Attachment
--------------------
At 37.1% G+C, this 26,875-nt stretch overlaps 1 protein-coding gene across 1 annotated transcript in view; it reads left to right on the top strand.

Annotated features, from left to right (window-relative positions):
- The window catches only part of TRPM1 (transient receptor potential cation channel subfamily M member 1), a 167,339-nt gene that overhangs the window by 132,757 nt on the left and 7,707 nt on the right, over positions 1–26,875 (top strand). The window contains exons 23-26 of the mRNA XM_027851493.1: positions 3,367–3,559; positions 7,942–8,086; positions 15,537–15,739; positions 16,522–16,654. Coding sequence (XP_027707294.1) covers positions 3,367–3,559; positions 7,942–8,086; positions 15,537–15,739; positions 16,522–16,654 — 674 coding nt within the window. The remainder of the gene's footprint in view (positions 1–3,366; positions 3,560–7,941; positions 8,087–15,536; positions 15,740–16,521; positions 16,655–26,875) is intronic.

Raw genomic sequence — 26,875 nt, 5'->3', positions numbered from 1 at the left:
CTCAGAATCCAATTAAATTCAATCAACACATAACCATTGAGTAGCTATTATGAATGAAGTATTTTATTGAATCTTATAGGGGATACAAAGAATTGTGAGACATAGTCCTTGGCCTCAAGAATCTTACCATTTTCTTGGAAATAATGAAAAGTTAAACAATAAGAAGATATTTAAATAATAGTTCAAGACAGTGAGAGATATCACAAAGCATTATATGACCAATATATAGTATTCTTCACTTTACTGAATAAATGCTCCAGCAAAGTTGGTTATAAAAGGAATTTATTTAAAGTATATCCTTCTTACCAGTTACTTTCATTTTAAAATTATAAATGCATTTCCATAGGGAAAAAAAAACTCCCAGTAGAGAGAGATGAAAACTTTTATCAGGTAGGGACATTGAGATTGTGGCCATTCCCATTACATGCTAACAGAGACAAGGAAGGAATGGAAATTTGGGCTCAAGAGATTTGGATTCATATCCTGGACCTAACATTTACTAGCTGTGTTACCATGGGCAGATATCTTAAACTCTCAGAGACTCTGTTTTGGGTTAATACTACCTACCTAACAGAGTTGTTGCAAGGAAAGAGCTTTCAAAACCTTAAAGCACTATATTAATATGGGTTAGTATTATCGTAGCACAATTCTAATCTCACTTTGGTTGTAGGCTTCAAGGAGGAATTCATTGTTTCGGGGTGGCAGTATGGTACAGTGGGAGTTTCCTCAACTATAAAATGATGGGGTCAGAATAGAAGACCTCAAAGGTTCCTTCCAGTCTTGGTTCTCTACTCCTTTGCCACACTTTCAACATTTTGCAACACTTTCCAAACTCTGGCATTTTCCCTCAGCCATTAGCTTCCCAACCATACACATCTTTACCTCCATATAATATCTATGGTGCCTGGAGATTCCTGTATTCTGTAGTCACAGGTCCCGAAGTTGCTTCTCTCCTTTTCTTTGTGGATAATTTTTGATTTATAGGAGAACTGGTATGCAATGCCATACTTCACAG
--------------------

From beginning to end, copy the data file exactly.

At 37.1% G+C, this 26,875-nt stretch overlaps 1 protein-coding gene across 1 annotated transcript in view; it reads left to right on the top strand.

Annotated features, from left to right (window-relative positions):
- The window catches only part of TRPM1 (transient receptor potential cation channel subfamily M member 1), a 167,339-nt gene that overhangs the window by 132,757 nt on the left and 7,707 nt on the right, over positions 1–26,875 (top strand). The window contains exons 23-26 of the mRNA XM_027851493.1: positions 3,367–3,559; positions 7,942–8,086; positions 15,537–15,739; positions 16,522–16,654. Coding sequence (XP_027707294.1) covers positions 3,367–3,559; positions 7,942–8,086; positions 15,537–15,739; positions 16,522–16,654 — 674 coding nt within the window. The remainder of the gene's footprint in view (positions 1–3,366; positions 3,560–7,941; positions 8,087–15,536; positions 15,740–16,521; positions 16,655–26,875) is intronic.

Raw genomic sequence — 26,875 nt, 5'->3', positions numbered from 1 at the left:
CTCAGAATCCAATTAAATTCAATCAACACATAACCATTGAGTAGCTATTATGAATGAAGTATTTTATTGAATCTTATAGGGGATACAAAGAATTGTGAGACATAGTCCTTGGCCTCAAGAATCTTACCATTTTCTTGGAAATAATGAAAAGTTAAACAATAAGAAGATATTTAAATAATAGTTCAAGACAGTGAGAGATATCACAAAGCATTATATGACCAATATATAGTATTCTTCACTTTACTGAATAAATGCTCCAGCAAAGTTGGTTATAAAAGGAATTTATTTAAAGTATATCCTTCTTACCAGTTACTTTCATTTTAAAATTATAAATGCATTTCCATAGGGAAAAAAAAACTCCCAGTAGAGAGAGATGAAAACTTTTATCAGGTAGGGACATTGAGATTGTGGCCATTCCCATTACATGCTAACAGAGACAAGGAAGGAATGGAAATTTGGGCTCAAGAGATTTGGATTCATATCCTGGACCTAACATTTACTAGCTGTGTTACCATGGGCAGATATCTTAAACTCTCAGAGACTCTGTTTTGGGTTAATACTACCTACCTAACAGAGTTGTTGCAAGGAAAGAGCTTTCAAAACCTTAAAGCACTATATTAATATGGGTTAGTATTATCGTAGCACAATTCTAATCTCACTTTGGTTGTAGGCTTCAAGGAGGAATTCATTGTTTCGGGGTGGCAGTATGGTACAGTGGGAGTTTCCTCAACTATAAAATGATGGGGTCAGAATAGAAGACCTCAAAGGTTCCTTCCAGTCTTGGTTCTCTACTCCTTTGCCACACTTTCAACATTTTGCAACACTTTCCAAACTCTGGCATTTTCCCTCAGCCATTAGCTTCCCAACCATACACATCTTTACCTCCATATAATATCTATGGTGCCTGGAGATTCCTGTATTCTGTAGTCACAGGTCCCGAAGTTGCTTCTCTCCTTTTCTTTGTGGATAATTTTTGATTTATAGGAGAACTGGTATGCAATGCCATACTTCACAG